Deloitte has issued its Predictions 2015 report, detailing seven technology trends the group expects to take off this year.
Some of the headline predictions surrounding technology include wider adoption of non-military drones and 3D printing tech – but also a slow down in consumer adoption of these technologies.
According to the firm, last year signalled a shift away from a decade-long trend of consumerisation of Information Technology (IT), with a modest consumer uptake of wearable technology like smart glasses.
“In 2015, however, Deloitte Global predicts the pendulum to swing further toward enterprise led adoption with wearables, 3D printing, drones and the IoT meeting more needs and generating higher sales for business than consumers,” said Deloitte Consulting leader for TMT, Arun Babu.
Here are Deloitte’s seven technology predictions for 2015:
Drones: high-profile and niche
In 2015, drones will have multiple industrial and civil government applications. Deloitte Global predicts sales of non-military drones (also known as unmanned aerial vehicles or UAVs), to be about 300,000 units, driving the installed base to over a million.
Although consumers or prosumers will buy the majority, most of the real value will come from enterprise use.
The end of the consumerisation of IT?
In 2015, the pendulum of technology adoption will begin to swing back to the enterprise market, reversing a decade long trend that went the other way – when mass adoption of technologies like large screen smartphones and tablets started with consumer adoption first.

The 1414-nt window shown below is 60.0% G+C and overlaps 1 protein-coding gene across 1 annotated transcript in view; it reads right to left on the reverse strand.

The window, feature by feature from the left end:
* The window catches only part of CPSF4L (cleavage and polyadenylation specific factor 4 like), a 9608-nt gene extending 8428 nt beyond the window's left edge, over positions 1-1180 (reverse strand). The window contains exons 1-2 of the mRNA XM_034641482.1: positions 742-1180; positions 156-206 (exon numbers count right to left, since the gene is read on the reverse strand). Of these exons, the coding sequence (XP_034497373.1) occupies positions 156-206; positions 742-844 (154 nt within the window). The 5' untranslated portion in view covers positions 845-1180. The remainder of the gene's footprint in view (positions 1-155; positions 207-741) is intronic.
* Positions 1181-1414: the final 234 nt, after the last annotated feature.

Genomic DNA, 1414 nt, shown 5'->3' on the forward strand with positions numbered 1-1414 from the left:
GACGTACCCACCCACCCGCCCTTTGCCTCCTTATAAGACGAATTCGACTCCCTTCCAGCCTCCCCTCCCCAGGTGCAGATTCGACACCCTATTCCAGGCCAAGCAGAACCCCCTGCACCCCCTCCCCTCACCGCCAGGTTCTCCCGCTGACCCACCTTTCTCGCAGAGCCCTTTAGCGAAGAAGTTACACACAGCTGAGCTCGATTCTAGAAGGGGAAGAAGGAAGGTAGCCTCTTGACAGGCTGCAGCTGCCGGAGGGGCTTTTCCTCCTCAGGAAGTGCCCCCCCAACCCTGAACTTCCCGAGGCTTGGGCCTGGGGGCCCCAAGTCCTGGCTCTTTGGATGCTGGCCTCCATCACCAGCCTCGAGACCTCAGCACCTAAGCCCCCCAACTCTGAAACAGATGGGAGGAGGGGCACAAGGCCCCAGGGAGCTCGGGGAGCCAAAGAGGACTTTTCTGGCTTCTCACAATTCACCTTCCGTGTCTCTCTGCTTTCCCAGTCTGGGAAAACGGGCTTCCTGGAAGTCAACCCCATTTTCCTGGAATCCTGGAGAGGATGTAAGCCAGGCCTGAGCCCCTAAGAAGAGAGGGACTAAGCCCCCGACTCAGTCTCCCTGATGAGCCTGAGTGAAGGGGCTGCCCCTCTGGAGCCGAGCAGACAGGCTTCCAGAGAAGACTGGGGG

The Internet of things really is things, not people
In 2015, over 60 percent of the one billion global wireless IoT devices will be bought, paid for and used by enterprises – despite media focus on consumers controlling their thermostats, lights, and appliances (ranging from washing machines to tea kettles).
The IoT-specific hardware is predicted to be worth $10 billion, but the big story is the enterprise services enabled by the devices: about $70 billion.
3D printing is a revolution: just not the revolution you think
In 2015 nearly 220,000 3D printers will be sold worldwide, with a dollar value of $1.6 billion, but it is unlikely that there will be a “factory in every home.”
Deloitte Global estimates about 80 percent of the value of all 3D printers will be for companies instead of consumers, meaning the real revolution will be in the enterprise market.
Smartphone batteries: better but no breakthrough
Longer battery life is likely to remain a key factor for consumers choosing their next smartphone.
The rechargeable, lithium ion (Li-Ion) battery technology used in all smartphones will improve only modestly in 2015, with no more than 5 percent greater unit charge or milliampere hours (mAh) compared to a 2014 model of the same dimensions and voltage.
Click and collect booms: a boon for the consumer, a challenge for retailers
The number of click and collect locations in Europe will reach half a million in 2015, a 20 percent increase on the previous year.
Click and collect provides shoppers with the option to pick up items purchased online from locations such as a special section in a store, a shopping mall, or a secure locker located in a transit station.
Nanosats take off, but they don’t take over
By the end of 2015 over 500 nanosatellites (nanosats, under 10 kg in mass) will be in orbit. Nanosats are attractive for many reasons – they are cheaper than conventional satellites, lighter, easier to build and test, and easier to launch.
Although increasingly capable of more complex tasks, they are likely to be additive to the existing large satellite market, and not replace it.